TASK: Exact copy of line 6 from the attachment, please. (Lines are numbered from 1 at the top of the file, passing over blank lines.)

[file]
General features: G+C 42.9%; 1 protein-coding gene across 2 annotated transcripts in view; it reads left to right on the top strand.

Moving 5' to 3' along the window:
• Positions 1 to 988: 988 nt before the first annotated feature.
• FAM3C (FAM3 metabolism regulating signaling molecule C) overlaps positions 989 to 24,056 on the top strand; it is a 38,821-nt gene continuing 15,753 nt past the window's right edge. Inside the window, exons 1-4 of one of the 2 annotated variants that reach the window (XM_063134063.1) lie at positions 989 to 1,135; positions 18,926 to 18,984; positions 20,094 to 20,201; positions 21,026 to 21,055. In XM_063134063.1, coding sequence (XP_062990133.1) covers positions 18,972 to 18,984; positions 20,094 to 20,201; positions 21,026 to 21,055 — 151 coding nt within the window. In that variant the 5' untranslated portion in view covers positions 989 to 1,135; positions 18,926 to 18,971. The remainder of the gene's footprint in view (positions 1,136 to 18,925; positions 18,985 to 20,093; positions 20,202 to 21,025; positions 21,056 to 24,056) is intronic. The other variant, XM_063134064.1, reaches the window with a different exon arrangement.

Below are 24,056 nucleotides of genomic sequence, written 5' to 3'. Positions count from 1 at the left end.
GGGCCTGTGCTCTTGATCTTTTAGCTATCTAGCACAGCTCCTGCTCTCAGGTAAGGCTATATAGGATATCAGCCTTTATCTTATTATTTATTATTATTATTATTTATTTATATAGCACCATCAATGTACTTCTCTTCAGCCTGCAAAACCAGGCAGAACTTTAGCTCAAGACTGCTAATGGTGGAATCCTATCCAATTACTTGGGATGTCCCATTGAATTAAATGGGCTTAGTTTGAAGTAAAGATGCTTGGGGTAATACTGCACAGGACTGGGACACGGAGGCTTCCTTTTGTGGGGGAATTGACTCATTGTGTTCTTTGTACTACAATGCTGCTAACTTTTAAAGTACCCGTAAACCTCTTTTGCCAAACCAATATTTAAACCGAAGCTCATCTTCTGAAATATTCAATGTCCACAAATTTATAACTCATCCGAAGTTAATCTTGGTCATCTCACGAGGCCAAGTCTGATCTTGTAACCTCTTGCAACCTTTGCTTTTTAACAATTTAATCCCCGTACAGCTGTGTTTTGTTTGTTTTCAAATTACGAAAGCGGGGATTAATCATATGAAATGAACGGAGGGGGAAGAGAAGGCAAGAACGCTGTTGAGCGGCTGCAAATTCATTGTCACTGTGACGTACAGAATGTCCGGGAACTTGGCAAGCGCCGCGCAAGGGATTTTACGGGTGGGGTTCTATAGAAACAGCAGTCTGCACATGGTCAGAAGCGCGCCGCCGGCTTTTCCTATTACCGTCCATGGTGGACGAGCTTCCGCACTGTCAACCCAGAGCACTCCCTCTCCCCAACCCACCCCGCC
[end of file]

GGGCCTGTGCTCTTGATCTTTTAGCTATCTAGCACAGCTCCTGCTCTCAGGTAAGGCTATATAGGATATCAGCCTTTATCTTATTATTTATTATTATTATTATTTATTTATATAGCACCATCAATGTACTTCTCTTCAGCCTGCAAAACCAGGCAGAACTTTAGCTCAAGACTGCTAATGGTGGAATCCTATCCAATTACTTGGGATGTCCCATTGAATTAAATGGGCTTAGTTTGAAGTAAAGATGCTTGGGGTAATACTGCACAGGACTGGGACACGGAGGCTTCCTTTTGTGGGGGAATTGACTCATTGTGTTCTTTGTACTACAATGCTGCTAACTTTTAAAGTACCCGTAAACCTCTTTTGCCAAACCAATATTTAAACCGAAGCTCATCTTCTGAAATATTCAATGTCCACAAATTTATAACTCATCCGAAGTTAATCTTGGTCATCTCACGAGGCCAAGTCTGATCTTGTAACCTCTTGCAACCTTTGCTTTTTAACAATTTAATCCCCGTACAGCTGTGTTTTGTTTGTTTTCAAATTACGAAAGCGGGGATTAATCATATGAAATGAACGGAGGGGGAAGAGAAGGCAAGAACGCTGTTGAGCGGCTGCAAATTCATTGTCACTGTGACGTACAGAATGTCCGGGAACTTGGCAAGCGCCGCGCAAGGGATTTTACGGGTGGGGTTCTATAGAAACAGCAGTCTGCACATGGTCAGAAGCGCGCCGCCGGCTTTTCCTATTACCGTCCATGGTGGACGAGCTTCCGCACTGTCAACCCAGAGCACTCCCTCTCCCCAACCCACCCCGCC